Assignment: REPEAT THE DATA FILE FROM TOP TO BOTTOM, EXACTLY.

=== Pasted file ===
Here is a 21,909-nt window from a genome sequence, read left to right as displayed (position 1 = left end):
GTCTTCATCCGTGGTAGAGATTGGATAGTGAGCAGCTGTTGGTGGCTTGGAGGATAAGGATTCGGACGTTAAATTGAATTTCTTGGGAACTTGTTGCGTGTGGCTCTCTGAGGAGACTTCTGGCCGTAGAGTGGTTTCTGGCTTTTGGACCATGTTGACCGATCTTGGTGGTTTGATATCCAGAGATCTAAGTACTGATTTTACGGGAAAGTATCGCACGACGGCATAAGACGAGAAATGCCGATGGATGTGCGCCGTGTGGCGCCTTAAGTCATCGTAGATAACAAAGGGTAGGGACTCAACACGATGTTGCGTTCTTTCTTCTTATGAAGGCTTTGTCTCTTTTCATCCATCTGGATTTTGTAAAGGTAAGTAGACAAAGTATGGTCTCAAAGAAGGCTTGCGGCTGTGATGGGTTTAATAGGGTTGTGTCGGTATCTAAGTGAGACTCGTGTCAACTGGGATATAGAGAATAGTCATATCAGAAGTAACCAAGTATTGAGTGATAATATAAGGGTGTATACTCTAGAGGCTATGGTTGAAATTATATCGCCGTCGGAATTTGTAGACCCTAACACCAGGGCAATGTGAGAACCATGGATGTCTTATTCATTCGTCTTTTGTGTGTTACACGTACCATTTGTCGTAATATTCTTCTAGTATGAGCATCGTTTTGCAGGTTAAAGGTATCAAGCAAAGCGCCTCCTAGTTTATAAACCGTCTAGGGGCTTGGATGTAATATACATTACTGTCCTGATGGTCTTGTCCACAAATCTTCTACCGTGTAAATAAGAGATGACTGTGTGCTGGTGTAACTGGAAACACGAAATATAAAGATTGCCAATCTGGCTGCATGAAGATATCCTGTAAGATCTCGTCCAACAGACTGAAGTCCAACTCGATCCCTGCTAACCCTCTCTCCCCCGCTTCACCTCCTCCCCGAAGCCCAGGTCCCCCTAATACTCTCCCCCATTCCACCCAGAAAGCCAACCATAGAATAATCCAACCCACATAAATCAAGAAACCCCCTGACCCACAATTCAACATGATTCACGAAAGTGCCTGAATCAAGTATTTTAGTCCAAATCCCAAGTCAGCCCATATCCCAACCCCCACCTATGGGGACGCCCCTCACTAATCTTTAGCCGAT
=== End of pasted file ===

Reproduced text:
Here is a 21,909-nt window from a genome sequence, read left to right as displayed (position 1 = left end):
GTCTTCATCCGTGGTAGAGATTGGATAGTGAGCAGCTGTTGGTGGCTTGGAGGATAAGGATTCGGACGTTAAATTGAATTTCTTGGGAACTTGTTGCGTGTGGCTCTCTGAGGAGACTTCTGGCCGTAGAGTGGTTTCTGGCTTTTGGACCATGTTGACCGATCTTGGTGGTTTGATATCCAGAGATCTAAGTACTGATTTTACGGGAAAGTATCGCACGACGGCATAAGACGAGAAATGCCGATGGATGTGCGCCGTGTGGCGCCTTAAGTCATCGTAGATAACAAAGGGTAGGGACTCAACACGATGTTGCGTTCTTTCTTCTTATGAAGGCTTTGTCTCTTTTCATCCATCTGGATTTTGTAAAGGTAAGTAGACAAAGTATGGTCTCAAAGAAGGCTTGCGGCTGTGATGGGTTTAATAGGGTTGTGTCGGTATCTAAGTGAGACTCGTGTCAACTGGGATATAGAGAATAGTCATATCAGAAGTAACCAAGTATTGAGTGATAATATAAGGGTGTATACTCTAGAGGCTATGGTTGAAATTATATCGCCGTCGGAATTTGTAGACCCTAACACCAGGGCAATGTGAGAACCATGGATGTCTTATTCATTCGTCTTTTGTGTGTTACACGTACCATTTGTCGTAATATTCTTCTAGTATGAGCATCGTTTTGCAGGTTAAAGGTATCAAGCAAAGCGCCTCCTAGTTTATAAACCGTCTAGGGGCTTGGATGTAATATACATTACTGTCCTGATGGTCTTGTCCACAAATCTTCTACCGTGTAAATAAGAGATGACTGTGTGCTGGTGTAACTGGAAACACGAAATATAAAGATTGCCAATCTGGCTGCATGAAGATATCCTGTAAGATCTCGTCCAACAGACTGAAGTCCAACTCGATCCCTGCTAACCCTCTCTCCCCCGCTTCACCTCCTCCCCGAAGCCCAGGTCCCCCTAATACTCTCCCCCATTCCACCCAGAAAGCCAACCATAGAATAATCCAACCCACATAAATCAAGAAACCCCCTGACCCACAATTCAACATGATTCACGAAAGTGCCTGAATCAAGTATTTTAGTCCAAATCCCAAGTCAGCCCATATCCCAACCCCCACCTATGGGGACGCCCCTCACTAATCTTTAGCCGAT